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The government has given freedom to the central sector power producers such as NTPC, NHPC and SJVN to sell power relinquished by state discoms to new buyers under long or short term contracts or place the surplus power on exchanges for discovery of price in the day ahead, term ahead and real time markets.
The move is expected to provide new avenues to central generating stations (CGS) who could now find buyers with better paying capacity for power relinquished by state discoms that have often been found to delay payment to power generators.
Total dues owed by electricity distribution companies to power producers have risen sharply to reach closer to Rs 1.40 lakh crore now, reflecting deep stress in the sector.
In a set of guidelines on distribution of power after the termination of power purchase agreements (PPAs), the Power Ministry has said relinquished power (the capacity that comes out of the PPAs existing with state discoms) could be sold by CGS under various avenues including tie up with another buyer willing to go in for long term, medium term (up to 5 years) or short term PPAs through competitive bidding route. This power could also be sold through power exchanges and also reallocated to willing buyers.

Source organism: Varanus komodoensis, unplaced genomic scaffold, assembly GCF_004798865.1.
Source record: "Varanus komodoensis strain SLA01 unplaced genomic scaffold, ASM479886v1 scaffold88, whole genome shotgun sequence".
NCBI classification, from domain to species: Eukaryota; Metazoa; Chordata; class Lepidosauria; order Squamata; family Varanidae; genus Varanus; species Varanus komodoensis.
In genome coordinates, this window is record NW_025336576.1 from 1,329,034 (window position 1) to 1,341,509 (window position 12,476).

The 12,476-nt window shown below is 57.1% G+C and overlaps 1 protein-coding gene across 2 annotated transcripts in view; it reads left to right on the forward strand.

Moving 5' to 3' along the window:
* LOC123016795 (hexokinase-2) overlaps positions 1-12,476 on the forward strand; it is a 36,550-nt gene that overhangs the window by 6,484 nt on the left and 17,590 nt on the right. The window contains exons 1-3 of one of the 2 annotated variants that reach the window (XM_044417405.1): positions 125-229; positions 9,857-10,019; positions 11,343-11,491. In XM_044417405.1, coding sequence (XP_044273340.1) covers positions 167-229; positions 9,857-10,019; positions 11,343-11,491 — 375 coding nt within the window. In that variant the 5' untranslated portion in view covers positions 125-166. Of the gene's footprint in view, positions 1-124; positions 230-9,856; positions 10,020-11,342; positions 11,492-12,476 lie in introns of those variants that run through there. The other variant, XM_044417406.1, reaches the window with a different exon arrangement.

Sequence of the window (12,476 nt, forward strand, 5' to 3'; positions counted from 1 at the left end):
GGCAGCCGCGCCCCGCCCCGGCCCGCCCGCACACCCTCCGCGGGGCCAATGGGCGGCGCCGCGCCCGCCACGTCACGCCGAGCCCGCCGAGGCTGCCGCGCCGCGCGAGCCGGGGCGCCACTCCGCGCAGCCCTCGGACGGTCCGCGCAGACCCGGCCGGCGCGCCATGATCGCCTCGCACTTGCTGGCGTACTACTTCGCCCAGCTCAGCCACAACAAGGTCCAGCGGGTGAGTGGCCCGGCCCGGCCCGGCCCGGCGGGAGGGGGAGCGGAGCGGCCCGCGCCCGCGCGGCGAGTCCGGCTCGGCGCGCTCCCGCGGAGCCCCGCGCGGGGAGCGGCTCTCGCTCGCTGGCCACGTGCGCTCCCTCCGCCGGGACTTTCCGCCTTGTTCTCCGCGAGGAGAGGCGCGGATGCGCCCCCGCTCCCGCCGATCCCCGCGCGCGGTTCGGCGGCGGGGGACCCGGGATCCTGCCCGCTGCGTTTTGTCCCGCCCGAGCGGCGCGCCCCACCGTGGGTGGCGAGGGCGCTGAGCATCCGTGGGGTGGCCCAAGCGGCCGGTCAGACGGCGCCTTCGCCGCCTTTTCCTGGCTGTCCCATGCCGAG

However, the new guidelines, which have been framed after extensive discussions with the state governments and stakeholders, has accorded first right to refusal to state/discoms with which CGS had PPA earlier. Willing discoms have to be allocated desired quantity of power by generators even after the term of a PPA ends (about 25 years in most cases) on priority. Outside sale could only be done after an original PPA holders for the quantity of power gives a no objection certificate (NoC).
The guidelines further states that either party would have to give six months notice indicating their decision to exit from a PPA. This would mean that in cases where PPA is set to expire in near future, a six month advance notice will have to be given by the state or discoms and where a 25 year PPA has already expired, again state will have to give six months notice to CGS indicating their decision to exit.
In all cases of relinquishment of tied up power, regulatory approval would also be required to see whether the discoms forgoing its share of power is able to meet the energy needs of the state. Also, such proposals would go through only after state or discoms clear all past dues.
Any share of CGS, once relinquished by the state, will not be allowed to be taken back by the state under the same PPA conditions, the guideline states.
For nuclear power generating stations, the mechanism of relinquishment of power after the completion of the term of PPA will only be decided by the Department of Atomic Energy.
The new guideline is expected to bring more clarity on continuation tied up power and give flexibility to both state and CGS to undertake future contract based on economic principles and need.